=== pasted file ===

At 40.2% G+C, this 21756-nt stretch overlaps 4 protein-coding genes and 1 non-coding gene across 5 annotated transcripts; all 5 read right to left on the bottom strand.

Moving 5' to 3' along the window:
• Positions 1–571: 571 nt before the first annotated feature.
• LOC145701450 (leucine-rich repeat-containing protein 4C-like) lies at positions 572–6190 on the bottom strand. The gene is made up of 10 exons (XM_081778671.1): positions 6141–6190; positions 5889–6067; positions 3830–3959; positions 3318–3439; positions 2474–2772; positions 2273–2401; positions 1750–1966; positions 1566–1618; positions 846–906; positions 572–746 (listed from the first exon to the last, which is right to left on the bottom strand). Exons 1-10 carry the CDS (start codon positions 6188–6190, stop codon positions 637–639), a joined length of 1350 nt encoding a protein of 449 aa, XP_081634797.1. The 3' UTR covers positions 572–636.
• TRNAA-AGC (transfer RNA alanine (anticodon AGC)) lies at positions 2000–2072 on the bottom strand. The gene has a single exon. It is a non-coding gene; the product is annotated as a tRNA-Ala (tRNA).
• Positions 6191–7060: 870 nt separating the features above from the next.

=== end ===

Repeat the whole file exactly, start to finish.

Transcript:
At 40.2% G+C, this 21756-nt stretch overlaps 4 protein-coding genes and 1 non-coding gene across 5 annotated transcripts; all 5 read right to left on the bottom strand.

Moving 5' to 3' along the window:
• Positions 1–571: 571 nt before the first annotated feature.
• LOC145701450 (leucine-rich repeat-containing protein 4C-like) lies at positions 572–6190 on the bottom strand. The gene is made up of 10 exons (XM_081778671.1): positions 6141–6190; positions 5889–6067; positions 3830–3959; positions 3318–3439; positions 2474–2772; positions 2273–2401; positions 1750–1966; positions 1566–1618; positions 846–906; positions 572–746 (listed from the first exon to the last, which is right to left on the bottom strand). Exons 1-10 carry the CDS (start codon positions 6188–6190, stop codon positions 637–639), a joined length of 1350 nt encoding a protein of 449 aa, XP_081634797.1. The 3' UTR covers positions 572–636.
• TRNAA-AGC (transfer RNA alanine (anticodon AGC)) lies at positions 2000–2072 on the bottom strand. The gene has a single exon. It is a non-coding gene; the product is annotated as a tRNA-Ala (tRNA).
• Positions 6191–7060: 870 nt separating the features above from the next.